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This is my homework. I'm looking for help on how to a make a "makefile" that will compile three source files. Of which will be named "timestable.c tablein.c tableout.c timestable.h". Those are the four source files. I have created a makefile to do this, which I believe is correct, but I'm not sure how to test it to see if it will compile? Here is the content of my makefile:

timestable.exe: timestable.c tablein.c tableout.c timestable.h
    cl timestable.c tablein.c tableout.c timestable.h 

Is this correct? This makefile has to build a program called timestable.exe using the Visual Studio cl command and to provide the clean functionality. I don't understand what I am being told when the teacher mentioned the "clean" functionality. I'm not sure if this makefile actually works to create this file, because I'm not sure how to run it.

Also, if you guys don't mind giving me a link or telling me some more info on makefile commands for a windows based system. I wish to create and "extra feature" in my makefile because doing so will grant me better marks, and I do not know what more I could do.

Thanks ahead of time.

BIG EDIT: So, after playing around a bit, I figured out that if I change the makefile.txt file to makefile.bat and I open my visual studio cmd prompt, get into the correct directory and type in (I'm aware I do not have to run the cmd promt in order to run the .bat file) :

 makefile.bat 

it will attempt to compile all the files. The issue, is it does not work with the ".h" file, specifitcly the timestable.h file. Also, the "timestable.exe" command didn't work. Any idea on what to do here?

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2 Answers 2

up vote 2 down vote accepted

(Incidentally, what happens if you run cl timestable.c tablein.c tableout.c timestable.h by hand?)

You'd normally want to write your Makefile to compile your .c files to .obj files using pattern rules that know how to compile a single .c file into an .obj file and then another rule that knows how to link all the .obj files into a single executable object. (One important benefit is that this allows rebuilding only the parts that have changed. Your Makefile so far will require recompiling all inputs file any time any one changes.)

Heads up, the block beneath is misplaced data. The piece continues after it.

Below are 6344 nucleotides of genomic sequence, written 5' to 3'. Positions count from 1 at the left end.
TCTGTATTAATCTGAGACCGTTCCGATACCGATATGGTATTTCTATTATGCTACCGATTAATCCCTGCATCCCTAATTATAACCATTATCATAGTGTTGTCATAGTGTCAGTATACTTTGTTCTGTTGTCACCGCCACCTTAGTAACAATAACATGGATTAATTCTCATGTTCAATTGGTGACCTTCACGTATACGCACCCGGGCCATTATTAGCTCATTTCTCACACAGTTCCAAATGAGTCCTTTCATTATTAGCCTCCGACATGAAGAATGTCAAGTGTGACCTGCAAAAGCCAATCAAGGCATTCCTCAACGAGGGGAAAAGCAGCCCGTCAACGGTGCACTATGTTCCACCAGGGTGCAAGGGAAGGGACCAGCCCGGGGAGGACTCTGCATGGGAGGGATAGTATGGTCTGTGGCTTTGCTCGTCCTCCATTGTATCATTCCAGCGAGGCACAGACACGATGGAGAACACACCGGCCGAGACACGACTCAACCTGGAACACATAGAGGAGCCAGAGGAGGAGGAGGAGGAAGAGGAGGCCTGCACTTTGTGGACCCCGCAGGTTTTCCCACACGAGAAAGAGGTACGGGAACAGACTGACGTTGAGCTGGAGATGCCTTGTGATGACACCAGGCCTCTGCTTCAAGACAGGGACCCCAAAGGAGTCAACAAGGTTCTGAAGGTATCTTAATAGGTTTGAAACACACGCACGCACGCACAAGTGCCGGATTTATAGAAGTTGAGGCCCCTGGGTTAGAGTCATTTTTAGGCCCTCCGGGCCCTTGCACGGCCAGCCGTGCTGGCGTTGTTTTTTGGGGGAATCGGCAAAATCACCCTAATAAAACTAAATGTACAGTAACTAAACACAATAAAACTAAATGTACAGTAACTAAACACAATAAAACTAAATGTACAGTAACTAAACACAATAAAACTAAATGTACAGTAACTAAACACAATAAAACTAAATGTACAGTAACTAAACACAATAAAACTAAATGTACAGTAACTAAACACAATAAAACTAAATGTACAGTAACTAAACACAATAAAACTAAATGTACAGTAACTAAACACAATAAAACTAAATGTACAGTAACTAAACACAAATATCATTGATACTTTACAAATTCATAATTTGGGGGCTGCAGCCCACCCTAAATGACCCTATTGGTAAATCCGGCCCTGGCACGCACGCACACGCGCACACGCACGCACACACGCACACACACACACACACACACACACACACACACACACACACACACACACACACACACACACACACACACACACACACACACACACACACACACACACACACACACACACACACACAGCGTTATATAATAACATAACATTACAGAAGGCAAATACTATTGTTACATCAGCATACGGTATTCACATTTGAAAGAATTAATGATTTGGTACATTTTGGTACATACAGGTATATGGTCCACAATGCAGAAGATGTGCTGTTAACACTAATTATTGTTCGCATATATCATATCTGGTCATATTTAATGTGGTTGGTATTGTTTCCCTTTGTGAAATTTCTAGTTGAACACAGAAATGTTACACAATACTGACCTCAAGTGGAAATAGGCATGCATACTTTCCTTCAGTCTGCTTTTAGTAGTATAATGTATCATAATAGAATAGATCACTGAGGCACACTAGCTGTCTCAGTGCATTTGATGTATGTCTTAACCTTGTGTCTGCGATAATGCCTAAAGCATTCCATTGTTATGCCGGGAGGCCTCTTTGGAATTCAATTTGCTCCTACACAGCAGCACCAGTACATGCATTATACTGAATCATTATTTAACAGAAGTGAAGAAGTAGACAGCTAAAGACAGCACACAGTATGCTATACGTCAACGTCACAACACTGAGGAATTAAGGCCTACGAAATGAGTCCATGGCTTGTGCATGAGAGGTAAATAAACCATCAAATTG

When you have so many .obj files laying around, you might want a make clean that removes all the object files and executable files that can be rebuilt from sources. That might be as simple as declaring clean to be a phony target and then deleting all the files that can be rebuilt.

Note that Makefiles are by convention named Makefile or makefile or GNUmakefile. (GNU make actually searches for the files in the reverse order to this list, but Makefile is the only name I like.) If you use one of these names, then you can just run make foo to run the foo target. If you pick a different name for your Makefile then you also need to use the -f filename command line option to pick the other file, and that is annoying. Sometimes necessary.)

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Thanks for all the information, but I am a little bit confused. How can I run this make file to see if it works? Through the command prompt? Also, that clean you were talking about got me lost. Right now my makefile is a "makefile.txt" file sitting in the same spot as my other four source files. Do I change makefile.txt to something else? sorry. –  Robolisk Feb 1 '12 at 3:51
    
The only real difference with the fundamentals described your answer is that object files conventionally have the obj extension, rather than o. –  Cody Gray Feb 1 '12 at 3:52
    
@Cody: thanks yet again. :) –  sarnold Feb 1 '12 at 3:54
    
Considering that note, my makefile should just be "makefile" not "makefile.txt" ? And to run it I just open the visual studio cmd prompt and get into the same directory as this makefile, and run the makefile to create timestable.exe? –  Robolisk Feb 1 '12 at 4:04
    
Yes, makefile is an acceptable name. You could use cmd.exe, or Cygwin's bash, or probably the visual studio command prompt -- though I don't know how that is implemented. –  sarnold Feb 1 '12 at 4:11

Surely your teacher/school provided some course notes, where the basics of make/nmake are explained, if they expect you to use it for your homework; or at the very least some pointers to online material?
You seem to be confused about what exactly a makefile is, and how you use it. You don't directly run it from the commandline like a batch script, but you need a program (called make, or nmake if you're using Visual Studio); the makefile is a sort of input script which is read by that program. The program then uses the info in the makefile to determine what commands it needs to run to update the main target.

You should be able to find some tutorials that describe the basics of make much better than I can do here. A quick search on Google for make tutorial came up with this link: http://www.eng.hawaii.edu/Tutor/Make/ . I glanced through it and it seems like a nice introduction (it uses pictures and short sections, so it must be good, right? ;) ).

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